The CHIPS semiconductor incentives program must enable and sustain, over the long term, a vibrant domestic semiconductor industry, revitalize high-volume semiconductor manufacturing, renew U.S. strengths in design, materials, and process innovation, and benefit the rest of the economy. These goals can only occur if taxpayer funds are used wisely and for the public purposes they are meant to achieve. The Department of Commerce (“Department”) is committed to ensuring the effective, efficient and accountable use of taxpayer dollars in implementing the CHIPS semiconductor incentives program so that these goals are achieved.
CHIPS funds will help lower the cost gap for building in the United States and compete with foreign subsidies so that the semiconductor industry can thrive in America. CHIPS-funded projects should be commercially successful for the companies that operate them—commercial viability is key to developing a sustainable semiconductor industry that serves as an economic engine for the rest of the economy. But CHIPS funds should not create windfalls for the companies that receive them. The Department will be vigilant throughout the process to ensure that these funds further the economic and national security goals of CHIPS. That will include:
- Ensuring that the size of the incentives any company receives is no larger than is necessary to ensure the project happens here in the United States. Applicants will have to supply detailed financial information and projections for the projects they propose. The Department will also require companies to provide capital investment plans as part of the application process. The Department will go over these with a fine-tooth comb and make sure that companies are not padding their models to ask for outsized incentives.
- Prioritizing selecting companies that are committed to investments in manufacturing, innovation, and workers. The CHIPS funds are starter capital that will enable the industry, over the long term, to continually invest in sustainability and growth. In selecting projects, the Department will give preference in awards to companies who commit to make future investments that grow the domestic semiconductor industry (such as through research and development, workforce training, or manufacturing investments) and not engage in stock buybacks. The Department will seek to make awards to applicants who demonstrate an understanding of and commitment to this vision.
- Strictly monitoring the use of funds to ensure companies are delivering on their promises and not abusing taxpayer resources. The CHIPS incentives are not a subsidy for companies to make them more profitable or enable them to have more cash for stock buybacks or to pad their bottom line. The CHIPS incentives are to be used for specified projects in the United States and not in other countries. The incentives are about investing in the U.S., in our workers, in our economy and in our national security. This includes strictly enforcing many important guardrails in the CHIPS Act—which cover appropriate uses of government funds, project delays, IP transactions that raise national security concerns, and investments in foreign countries of concern. The Department may develop other guardrails, as needed and consistent with the law, to maximize the public purposes of federal investments and prevent companies from seeking to evade statutory requirements. The Department will not hesitate to clawback funds or pursue other remedies if companies misuse taxpayer dollars.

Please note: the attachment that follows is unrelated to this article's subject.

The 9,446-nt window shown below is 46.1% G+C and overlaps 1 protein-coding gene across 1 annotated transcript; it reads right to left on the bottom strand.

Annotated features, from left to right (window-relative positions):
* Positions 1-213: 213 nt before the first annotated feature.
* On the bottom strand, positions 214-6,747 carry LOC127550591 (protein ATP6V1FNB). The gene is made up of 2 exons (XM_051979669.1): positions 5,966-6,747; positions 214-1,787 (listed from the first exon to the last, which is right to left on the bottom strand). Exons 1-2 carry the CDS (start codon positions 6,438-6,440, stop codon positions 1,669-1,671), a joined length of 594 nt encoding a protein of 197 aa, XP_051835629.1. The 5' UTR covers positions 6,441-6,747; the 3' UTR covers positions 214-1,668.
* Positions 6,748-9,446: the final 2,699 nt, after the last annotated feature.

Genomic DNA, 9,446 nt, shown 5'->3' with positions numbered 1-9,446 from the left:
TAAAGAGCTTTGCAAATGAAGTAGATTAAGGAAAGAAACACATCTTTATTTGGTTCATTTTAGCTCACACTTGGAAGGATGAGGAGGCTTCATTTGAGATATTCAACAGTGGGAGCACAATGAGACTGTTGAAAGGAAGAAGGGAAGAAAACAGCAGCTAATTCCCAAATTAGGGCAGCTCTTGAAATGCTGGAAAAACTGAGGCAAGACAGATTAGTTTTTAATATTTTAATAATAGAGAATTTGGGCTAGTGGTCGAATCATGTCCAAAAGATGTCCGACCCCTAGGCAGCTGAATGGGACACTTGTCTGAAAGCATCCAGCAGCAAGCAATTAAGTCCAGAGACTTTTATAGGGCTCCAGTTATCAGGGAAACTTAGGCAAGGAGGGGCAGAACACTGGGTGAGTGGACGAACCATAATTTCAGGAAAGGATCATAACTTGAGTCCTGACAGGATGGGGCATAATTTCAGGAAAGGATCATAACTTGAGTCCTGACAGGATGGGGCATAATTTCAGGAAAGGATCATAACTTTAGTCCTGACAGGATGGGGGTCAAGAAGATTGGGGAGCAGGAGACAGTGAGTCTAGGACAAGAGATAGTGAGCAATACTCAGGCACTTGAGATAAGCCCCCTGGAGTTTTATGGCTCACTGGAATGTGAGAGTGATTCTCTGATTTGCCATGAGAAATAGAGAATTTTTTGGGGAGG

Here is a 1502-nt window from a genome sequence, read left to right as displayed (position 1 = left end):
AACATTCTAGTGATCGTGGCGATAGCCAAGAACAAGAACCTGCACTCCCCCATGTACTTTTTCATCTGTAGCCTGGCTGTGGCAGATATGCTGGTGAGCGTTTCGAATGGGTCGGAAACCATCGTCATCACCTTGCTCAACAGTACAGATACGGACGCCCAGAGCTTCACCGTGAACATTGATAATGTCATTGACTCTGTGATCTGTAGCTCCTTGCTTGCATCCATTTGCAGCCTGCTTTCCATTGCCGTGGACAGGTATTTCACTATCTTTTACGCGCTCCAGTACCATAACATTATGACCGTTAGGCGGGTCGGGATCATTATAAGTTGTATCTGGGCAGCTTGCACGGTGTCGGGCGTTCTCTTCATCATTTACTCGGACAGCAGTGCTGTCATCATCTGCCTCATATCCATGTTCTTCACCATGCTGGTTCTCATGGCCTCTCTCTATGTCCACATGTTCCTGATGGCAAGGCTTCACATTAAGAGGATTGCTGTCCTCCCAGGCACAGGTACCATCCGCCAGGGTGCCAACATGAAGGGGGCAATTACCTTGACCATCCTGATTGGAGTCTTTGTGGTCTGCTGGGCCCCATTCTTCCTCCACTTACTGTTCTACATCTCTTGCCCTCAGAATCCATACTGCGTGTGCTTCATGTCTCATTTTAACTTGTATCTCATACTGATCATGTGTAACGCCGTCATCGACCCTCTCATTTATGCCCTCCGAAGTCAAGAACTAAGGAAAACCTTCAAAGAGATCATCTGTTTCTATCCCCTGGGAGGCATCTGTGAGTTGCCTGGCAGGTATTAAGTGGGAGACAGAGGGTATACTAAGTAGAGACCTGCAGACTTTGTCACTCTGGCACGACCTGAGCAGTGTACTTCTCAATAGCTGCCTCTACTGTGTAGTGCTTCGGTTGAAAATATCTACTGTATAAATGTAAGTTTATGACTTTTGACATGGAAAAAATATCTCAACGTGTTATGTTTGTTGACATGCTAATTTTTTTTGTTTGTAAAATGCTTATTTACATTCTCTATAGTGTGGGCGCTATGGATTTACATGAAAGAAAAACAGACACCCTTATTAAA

- Prohibiting companies that receive a CHIPS incentive, for 10 years, from engaging in significant transactions in China or other countries of concern involving any leading-edge semiconductor manufacturing capacity or material expansions of legacy semiconductor manufacturing capacity designed to export to the U.S. and other countries.
- Requiring companies to certify the accuracy of information provided to the government. Application forms will identify that the Department is materially relying on information companies provide. Companies will be subject to enforcement actions pursuant to criminal statutes related to the submission of false information to the government, the False Claims Act, and other applicable legal authorities.
- Maintaining the highest ethical standards in the operation of the CHIPS program. The Department will work to uphold the public’s trust by ensuring compliance with ethics laws and regulations and making all decisions in the best interest of the United States.
- Discouraging race-to-the-bottom subsidy competitions between states and localities. CHIPS awards require state and local incentives for the project. The Department expects to give preference to projects that include state and local incentive packages that maximize local competitiveness, invest in the surrounding community, and prioritize broad economic gains, rather than just making outsize financial contributions to a single company.
- Prioritizing companies that make significant worker and community investments. Eligible applicants will have to provide evidence of significant worker and community investments, including commitments from educational institutions for worker training, with specific commitments to disadvantaged groups. This could include, for example, training and apprenticeship programs for workers at new fabrication plants. The Department will also closely monitor the implementation of these commitments.
The valuable taxpayer support provided under this program is to achieve critical economic and national security priorities. We will make that clear to all companies that receive this support. We will not tolerate abuse of the conditions of this program and will exercise every tool within our authority to ensure that this money serves these critical goals.